Buck Up, Cowboys: Find the Funds!

Posted by Bob Price on March 19, 2009

Copyright K; used by permission
Kevin Spear; used by permission

As a superintendent who supports the infusion of technology in education and seeks to provide 21st century skills for our students, each year finding the funding to support and expand educational technology becomes more difficult.  My district is suffering from a “perfect storm” of declining enrollment, a state budget crisis, and being a part of ground zero for foreclosures.  As we ponder the crisis before us, the special interests line up and begin their lobbying efforts.  Balancing the competing priorities of class size, music, counseling, libraries, athletics, technology, and safety becomes an almost impossible challenge.

  • “Don’t forget the role of libraries in information literacy,” shout the librarians.  “Oh, and while we’re at it, don’t forget the award you got for supporting libraries.”
  • “How can students suffering from emotional stress be expected to meet state standards?” ask the counselors.
  • “Music helps build reading skills,” shout the music teachers.   “We took our cuts last year.”
  • “Many of our students will drop out if we cut sports,” moan the coaches.
  • “Class size reduction is what allows our student to develop basic literacy,” remind the primary teachers.
  • “I can’t afford printer cartridges now,” complain the teachers who also remind you that you promised them Smartboards.

What’s a superintendent to do?  I strongly believe that our students need access to technological tools if they are to learn in a Web 2.0 world.  We can’t continue to put tech orders on hold, cut tech support, or fail to provide the basic supplies needed by those who use the technology to support instruction.  Certainly technology should suffer its fair share of the hits.  But just because we can save large amounts of money by postponing or canceling tech purchases doesn’t mean we should do it.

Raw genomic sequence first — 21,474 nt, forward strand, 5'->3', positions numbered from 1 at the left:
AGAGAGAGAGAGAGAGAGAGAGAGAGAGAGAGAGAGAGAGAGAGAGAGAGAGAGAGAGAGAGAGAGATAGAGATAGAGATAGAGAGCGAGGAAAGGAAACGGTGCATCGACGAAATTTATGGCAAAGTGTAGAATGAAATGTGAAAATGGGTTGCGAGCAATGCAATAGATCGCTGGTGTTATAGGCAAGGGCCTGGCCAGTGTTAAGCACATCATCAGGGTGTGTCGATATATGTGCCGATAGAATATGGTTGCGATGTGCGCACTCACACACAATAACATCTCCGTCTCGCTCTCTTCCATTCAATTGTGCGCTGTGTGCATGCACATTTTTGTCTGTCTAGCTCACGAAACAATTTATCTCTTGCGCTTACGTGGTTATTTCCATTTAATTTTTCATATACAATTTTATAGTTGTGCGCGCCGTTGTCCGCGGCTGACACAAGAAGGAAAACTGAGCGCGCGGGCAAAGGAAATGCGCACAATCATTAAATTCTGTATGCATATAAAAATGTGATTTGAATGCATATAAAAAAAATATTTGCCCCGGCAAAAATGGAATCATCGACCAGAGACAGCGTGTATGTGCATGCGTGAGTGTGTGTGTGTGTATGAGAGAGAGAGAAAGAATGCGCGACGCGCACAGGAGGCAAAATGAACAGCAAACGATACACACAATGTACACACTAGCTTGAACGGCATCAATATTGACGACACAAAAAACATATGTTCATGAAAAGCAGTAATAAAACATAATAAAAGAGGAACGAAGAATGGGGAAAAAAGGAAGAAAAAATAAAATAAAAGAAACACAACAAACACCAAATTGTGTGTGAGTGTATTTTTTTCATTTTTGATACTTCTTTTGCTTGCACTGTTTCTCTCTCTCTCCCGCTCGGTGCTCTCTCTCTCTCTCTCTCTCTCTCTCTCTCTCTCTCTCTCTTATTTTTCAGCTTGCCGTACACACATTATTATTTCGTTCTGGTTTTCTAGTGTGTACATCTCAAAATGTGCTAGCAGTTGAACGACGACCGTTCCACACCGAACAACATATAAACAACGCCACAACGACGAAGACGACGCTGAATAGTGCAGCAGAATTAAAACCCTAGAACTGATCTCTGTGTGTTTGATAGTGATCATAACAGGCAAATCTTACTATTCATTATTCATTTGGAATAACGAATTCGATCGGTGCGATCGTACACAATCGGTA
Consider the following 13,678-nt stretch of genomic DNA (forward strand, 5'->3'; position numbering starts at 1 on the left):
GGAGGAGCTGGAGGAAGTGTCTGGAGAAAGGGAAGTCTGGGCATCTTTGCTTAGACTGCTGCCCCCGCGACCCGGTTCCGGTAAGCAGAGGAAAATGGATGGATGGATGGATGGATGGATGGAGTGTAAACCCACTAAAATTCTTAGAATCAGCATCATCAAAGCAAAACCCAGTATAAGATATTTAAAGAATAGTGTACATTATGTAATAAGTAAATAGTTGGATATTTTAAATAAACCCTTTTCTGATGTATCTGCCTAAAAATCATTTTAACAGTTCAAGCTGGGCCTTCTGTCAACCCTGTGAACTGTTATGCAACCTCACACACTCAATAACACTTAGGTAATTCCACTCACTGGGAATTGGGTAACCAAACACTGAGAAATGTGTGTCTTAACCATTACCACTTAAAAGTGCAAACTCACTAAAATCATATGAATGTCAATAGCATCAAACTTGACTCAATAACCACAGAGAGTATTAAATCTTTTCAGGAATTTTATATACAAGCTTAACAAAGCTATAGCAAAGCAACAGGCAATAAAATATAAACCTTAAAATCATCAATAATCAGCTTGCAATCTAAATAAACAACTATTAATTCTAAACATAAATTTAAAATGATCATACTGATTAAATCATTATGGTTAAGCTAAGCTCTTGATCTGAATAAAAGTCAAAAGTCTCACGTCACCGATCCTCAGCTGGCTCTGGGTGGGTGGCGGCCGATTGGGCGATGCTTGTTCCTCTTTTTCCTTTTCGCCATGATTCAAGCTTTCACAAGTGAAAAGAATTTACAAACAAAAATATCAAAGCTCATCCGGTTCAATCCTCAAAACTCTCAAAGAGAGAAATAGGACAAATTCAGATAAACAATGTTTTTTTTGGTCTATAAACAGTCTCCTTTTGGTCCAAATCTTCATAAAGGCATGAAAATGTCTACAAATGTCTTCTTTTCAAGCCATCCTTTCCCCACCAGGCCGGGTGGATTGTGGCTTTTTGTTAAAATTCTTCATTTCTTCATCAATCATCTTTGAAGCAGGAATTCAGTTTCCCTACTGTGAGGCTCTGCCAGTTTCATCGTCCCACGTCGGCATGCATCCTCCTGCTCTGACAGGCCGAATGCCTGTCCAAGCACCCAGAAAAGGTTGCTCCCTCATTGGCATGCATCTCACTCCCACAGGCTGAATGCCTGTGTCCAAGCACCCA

It’s my job as the instructional leader of the district to advocate for and support the infusion of technology into the curriculum.  Teachers won’t use technology that is unreliable due to lack of tech support.  Students won’t gain the skills they need for the new workplace by using paper and pencil.  Our very future will suffer dramatically if we are forced to use 20th century tools in a 21st century world.  To my fellow superintendents I say, “Buck up, cowboys.  Find the funds to support the technology.  We may need to reprioritize and look at our world a little differently, but we can’t afford to cheat our students by not supporting them with the technology they need to learn 21st century skills.”


4 thoughts on “Buck Up, Cowboys: Find the Funds!”

  1. It’s a mixed bag isn’t it? You want to support the existing programs that are lacking funds, but at the same time, you know you need to progress your district into the 21st century. I don’t envy you, but it is all about, like you said, “finding the funds”; or even find the free or low-cost tools out there that will give you the biggest bang for your buck!

  2. Bob,
    Thanks for your solid stand on funding technology in schools. Not only is technology expensive to acquire but the continued expense of maintenance and upgrades presents another level of additional funding. For example, our district purchased Rosetta Stone to use with second language learners but failed to budget headphones with microphones which are an essential part of the technology. So the program is not used effectively. Finally, I am in full agreement, the bottom line is that we can no longer cheat our students out of a first-rate 21st Century education.

  3. While I am a strong proponent of technology, I think that in too many instances we miss the mark in the purpose of technology. I fully believe that our students will learn the technology skills on their own; they are already far ahead of most educators. What we need to focus on is the literacy part that is too often missing, and I don’t beleive this requires us to continue to have the newest and fastest or the computers with the most bells and whistles. We should not focus on teaching students about using the latest technologies because the stuff changes so fast that by the time they get out of school and in the work force whatever we teach them will already be obsolete. Our focus really should be on teaching them how to learn and how to correctly identify and use correct information and this simply does not require us to continue to chace the technology golden ring.

  4. I do agree that you need to continue choosing to fund technology. That being said, you also need to continue to fund libraries and librarians. As I am sure you are aware, it is the credentialed librarians that are your early adopters of technology and who will be a primary support in implementing technology. Technology is good, but you also need to have someone to do the instructional piece.

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